Gender, crime and justice - crime and deviance

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  • Created by: maxward
  • Created on: 13-04-16 12:00

Gender patterns in crime

Four out of five convicted offenders are male. Among offenders, a higher proportion of females are convicted of property offecnes (except burglary), while a higher proportion of males are convicted of violent or sexual offences. Males are more likely to commit serious crimes. 

Do women really commit less crime? 

Some sociologists argue that the official statistics underestimate the amount of female offending.

- Female crimes are less likely to be reported; e.g. women's shoplifting is less likely to be reported than mens violence. 

- Even when women's crimes are reported, they are less likely to be prosecuted.

The chivalry thesis 

The idea that women are less likely to be prosecuted for their offences is known as the chivalry thesis: 

- This argues that the criminal justice (CJS) is more lenient to women, because its agents - police officers, judges, juries etc - are men, who are socialised to act 'chivalrously' towards women.

- Pollak (1950) argue that men have a protective attitude towards women, so they are unwiling to arrest, charge, prosecute or convict them. Their crimes are less likely to end up in the official statistcis, giving an invalid picture that under- represents female crime. 

Evidence for chivalry thesis 

Self-report studies suggest that female offenders are treated more leniently. 

- Compared with men, women are also more likely to be cautioned rather than prosecuted. 

- Hoods (1992) study of over 3,000 defendants found that women were about one third less likely to be jailed in similar cases.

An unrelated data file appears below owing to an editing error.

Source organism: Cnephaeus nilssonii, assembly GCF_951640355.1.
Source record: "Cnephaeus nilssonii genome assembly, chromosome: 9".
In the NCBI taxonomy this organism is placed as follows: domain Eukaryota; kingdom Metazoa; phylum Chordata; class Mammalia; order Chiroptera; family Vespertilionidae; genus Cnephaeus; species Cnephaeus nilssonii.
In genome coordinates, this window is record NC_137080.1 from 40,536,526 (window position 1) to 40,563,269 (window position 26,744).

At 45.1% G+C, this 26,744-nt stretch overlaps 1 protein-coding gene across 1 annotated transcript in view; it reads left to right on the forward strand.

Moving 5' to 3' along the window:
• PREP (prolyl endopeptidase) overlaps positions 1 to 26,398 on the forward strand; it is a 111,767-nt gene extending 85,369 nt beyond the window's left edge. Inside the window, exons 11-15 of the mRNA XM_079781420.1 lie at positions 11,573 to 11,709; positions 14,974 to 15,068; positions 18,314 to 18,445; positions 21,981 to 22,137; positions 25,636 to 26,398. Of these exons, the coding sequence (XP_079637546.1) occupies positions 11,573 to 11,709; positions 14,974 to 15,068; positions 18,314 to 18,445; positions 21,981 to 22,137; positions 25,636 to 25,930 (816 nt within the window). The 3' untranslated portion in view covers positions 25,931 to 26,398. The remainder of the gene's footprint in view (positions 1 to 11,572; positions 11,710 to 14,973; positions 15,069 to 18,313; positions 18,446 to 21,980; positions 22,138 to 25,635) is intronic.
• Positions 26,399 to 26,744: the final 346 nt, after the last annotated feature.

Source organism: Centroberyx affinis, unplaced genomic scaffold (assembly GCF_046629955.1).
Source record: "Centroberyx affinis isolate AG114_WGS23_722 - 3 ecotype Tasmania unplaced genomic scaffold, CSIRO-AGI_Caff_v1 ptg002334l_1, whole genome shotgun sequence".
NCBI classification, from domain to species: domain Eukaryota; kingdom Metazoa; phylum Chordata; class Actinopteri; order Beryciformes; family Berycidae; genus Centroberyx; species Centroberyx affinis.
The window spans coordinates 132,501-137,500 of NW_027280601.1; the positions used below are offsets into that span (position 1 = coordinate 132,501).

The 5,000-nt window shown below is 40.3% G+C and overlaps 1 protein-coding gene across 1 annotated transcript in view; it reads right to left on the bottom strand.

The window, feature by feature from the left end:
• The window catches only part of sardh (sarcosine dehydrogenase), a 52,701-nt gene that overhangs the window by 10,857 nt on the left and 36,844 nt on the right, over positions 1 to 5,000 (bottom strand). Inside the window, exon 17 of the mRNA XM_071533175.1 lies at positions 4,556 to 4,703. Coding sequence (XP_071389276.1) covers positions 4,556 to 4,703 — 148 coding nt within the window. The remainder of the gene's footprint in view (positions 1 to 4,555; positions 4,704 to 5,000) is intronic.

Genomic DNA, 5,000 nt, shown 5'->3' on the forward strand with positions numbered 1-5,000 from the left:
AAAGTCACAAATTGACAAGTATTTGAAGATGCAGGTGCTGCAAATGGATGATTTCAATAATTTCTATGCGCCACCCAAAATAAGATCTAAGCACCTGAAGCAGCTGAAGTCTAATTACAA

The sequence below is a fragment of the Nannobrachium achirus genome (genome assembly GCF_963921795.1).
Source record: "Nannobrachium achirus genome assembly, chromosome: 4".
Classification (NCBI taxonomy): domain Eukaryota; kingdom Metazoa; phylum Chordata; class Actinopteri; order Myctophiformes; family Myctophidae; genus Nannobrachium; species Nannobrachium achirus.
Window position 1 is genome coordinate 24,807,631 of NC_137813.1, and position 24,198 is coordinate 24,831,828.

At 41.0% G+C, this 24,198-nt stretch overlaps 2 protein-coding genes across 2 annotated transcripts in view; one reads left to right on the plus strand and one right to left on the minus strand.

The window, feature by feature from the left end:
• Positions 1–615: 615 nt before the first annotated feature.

Evidence against the chivalry thesis 

- Farrington and Morris' (1983) study of a magistrates' court found women were not sentenced more leniently for comparable offences. 

- Buckle and Farringtons's (1984) study of shoplifting witnessed twice as many males shoplifting, despite the fact that numbers of male and female offenders in the official statistics are roughly equal. 

Bias against women 

Feminists argue that the CJS treats women more harshly, especially when they deviate from gender norms of monogamous hetrosexuality and motherhood. 

- Carlen (1997) found Scottish courts were much more likely to jail women whose children were in care than women whom they saw as good mothers. 

Explaining female crime 

Overall, women in general do seem to have a lower rate of offending than men. How then can we explain the behaviour of those women who do offend? Sociologists have put forward three explanations: sex role theory, control theory and the liberation thesis. 

Functionalist sex role theory

Parsons' (1955) functionalist explanation focuses on gender socialisation and role models in the nuclear family to explain gender differences in crime. 

- Women perform the expressive role at home. This gives girls an adult role model, but boys reject feminine models of behaviour that express tenderness, gentelness and emotion. 

- Men take the instrumental role, performed largely outside the home. This also makes socialisation more difficult for boys. 

Evaluation - Walklate (2003) criticises Parsons for assuming that because


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